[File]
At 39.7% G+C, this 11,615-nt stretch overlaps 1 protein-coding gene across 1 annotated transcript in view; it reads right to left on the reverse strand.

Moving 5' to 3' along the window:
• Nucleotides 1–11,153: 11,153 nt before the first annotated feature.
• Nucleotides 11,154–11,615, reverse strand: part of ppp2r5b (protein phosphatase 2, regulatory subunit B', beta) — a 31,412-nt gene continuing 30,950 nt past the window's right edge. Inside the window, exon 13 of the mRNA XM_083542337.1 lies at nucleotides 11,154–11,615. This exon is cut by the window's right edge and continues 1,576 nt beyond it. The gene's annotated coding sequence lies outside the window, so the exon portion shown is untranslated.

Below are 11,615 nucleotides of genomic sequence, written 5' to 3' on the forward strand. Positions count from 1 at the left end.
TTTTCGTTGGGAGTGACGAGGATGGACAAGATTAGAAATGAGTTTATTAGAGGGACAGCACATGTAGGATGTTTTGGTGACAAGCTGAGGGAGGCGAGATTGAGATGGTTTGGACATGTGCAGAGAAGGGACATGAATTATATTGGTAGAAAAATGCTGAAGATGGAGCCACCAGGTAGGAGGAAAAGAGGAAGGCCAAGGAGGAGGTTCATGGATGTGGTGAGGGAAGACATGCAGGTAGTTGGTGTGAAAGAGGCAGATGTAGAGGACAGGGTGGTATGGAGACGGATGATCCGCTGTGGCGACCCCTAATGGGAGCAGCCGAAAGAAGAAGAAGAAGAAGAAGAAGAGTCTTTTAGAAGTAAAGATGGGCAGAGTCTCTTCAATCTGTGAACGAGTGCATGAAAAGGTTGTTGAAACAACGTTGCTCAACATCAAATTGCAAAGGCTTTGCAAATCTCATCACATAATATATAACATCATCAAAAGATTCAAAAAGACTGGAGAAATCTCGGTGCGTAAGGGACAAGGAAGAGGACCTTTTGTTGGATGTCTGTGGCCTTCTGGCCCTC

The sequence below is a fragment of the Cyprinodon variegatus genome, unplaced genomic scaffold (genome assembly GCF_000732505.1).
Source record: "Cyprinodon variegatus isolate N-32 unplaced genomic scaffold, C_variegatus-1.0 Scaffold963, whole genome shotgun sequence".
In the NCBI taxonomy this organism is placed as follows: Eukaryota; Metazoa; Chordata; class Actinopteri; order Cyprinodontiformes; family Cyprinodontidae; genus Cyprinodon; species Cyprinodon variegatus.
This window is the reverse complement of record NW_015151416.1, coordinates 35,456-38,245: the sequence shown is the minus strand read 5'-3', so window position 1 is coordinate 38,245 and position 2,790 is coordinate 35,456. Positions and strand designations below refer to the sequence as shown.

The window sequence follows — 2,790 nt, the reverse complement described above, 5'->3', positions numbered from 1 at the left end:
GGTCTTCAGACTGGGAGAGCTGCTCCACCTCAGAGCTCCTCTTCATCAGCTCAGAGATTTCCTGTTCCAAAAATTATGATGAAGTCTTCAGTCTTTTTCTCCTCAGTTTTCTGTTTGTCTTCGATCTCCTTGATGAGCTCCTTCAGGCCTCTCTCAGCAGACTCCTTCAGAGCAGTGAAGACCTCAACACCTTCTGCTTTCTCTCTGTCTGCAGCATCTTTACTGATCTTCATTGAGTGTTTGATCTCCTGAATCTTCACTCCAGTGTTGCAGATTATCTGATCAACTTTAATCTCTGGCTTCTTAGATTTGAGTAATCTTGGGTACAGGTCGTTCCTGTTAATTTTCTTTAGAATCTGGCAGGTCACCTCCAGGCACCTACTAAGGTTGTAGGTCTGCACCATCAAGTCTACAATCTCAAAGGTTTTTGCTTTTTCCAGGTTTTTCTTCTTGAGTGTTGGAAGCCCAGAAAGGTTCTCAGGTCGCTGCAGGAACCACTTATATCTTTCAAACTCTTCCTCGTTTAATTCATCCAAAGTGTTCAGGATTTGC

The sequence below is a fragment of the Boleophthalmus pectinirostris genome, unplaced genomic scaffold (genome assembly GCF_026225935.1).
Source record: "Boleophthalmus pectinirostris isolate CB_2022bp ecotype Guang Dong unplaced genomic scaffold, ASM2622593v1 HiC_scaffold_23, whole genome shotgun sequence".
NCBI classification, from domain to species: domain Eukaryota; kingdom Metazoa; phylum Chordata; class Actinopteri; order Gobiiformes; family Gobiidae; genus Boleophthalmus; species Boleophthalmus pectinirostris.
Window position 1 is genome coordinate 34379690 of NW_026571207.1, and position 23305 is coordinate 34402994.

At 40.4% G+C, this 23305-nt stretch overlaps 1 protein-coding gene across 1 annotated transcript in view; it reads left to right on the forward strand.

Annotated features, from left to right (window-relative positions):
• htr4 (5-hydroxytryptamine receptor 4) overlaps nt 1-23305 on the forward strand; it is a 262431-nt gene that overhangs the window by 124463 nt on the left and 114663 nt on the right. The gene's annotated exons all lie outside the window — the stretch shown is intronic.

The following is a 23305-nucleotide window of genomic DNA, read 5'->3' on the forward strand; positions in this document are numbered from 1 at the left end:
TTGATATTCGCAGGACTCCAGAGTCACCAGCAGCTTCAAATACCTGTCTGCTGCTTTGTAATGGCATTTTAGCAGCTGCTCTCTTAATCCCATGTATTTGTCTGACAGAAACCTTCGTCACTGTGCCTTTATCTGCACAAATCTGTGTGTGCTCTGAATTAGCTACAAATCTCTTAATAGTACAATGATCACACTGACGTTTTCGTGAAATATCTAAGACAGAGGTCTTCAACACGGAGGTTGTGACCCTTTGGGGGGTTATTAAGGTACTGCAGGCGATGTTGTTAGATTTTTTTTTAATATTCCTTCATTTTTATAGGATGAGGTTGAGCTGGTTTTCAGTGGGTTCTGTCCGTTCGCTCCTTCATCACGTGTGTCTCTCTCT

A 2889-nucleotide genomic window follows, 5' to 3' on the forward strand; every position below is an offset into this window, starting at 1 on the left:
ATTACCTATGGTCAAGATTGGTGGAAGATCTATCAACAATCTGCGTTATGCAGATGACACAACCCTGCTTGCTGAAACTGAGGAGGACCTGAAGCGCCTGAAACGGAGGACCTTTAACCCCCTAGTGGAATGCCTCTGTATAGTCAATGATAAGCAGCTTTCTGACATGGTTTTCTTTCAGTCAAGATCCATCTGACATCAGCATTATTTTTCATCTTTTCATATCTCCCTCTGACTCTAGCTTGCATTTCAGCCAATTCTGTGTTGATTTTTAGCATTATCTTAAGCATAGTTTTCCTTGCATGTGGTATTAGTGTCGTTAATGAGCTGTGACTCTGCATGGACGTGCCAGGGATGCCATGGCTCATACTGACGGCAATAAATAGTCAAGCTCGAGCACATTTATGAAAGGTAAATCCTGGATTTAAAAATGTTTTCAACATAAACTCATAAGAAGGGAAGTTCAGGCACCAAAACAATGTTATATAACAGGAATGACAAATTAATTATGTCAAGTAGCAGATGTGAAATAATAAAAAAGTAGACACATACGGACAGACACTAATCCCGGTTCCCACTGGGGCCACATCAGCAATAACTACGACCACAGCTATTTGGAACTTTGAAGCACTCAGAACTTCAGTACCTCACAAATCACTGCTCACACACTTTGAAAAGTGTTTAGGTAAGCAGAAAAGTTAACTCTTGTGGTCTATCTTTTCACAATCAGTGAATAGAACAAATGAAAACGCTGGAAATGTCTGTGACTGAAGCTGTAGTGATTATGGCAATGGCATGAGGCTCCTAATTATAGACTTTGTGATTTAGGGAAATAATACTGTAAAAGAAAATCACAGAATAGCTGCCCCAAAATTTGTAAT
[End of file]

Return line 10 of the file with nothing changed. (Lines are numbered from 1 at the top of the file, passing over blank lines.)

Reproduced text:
This window is the reverse complement of record NW_015151416.1, coordinates 35,456-38,245: the sequence shown is the minus strand read 5'-3', so window position 1 is coordinate 38,245 and position 2,790 is coordinate 35,456. Positions and strand designations below refer to the sequence as shown.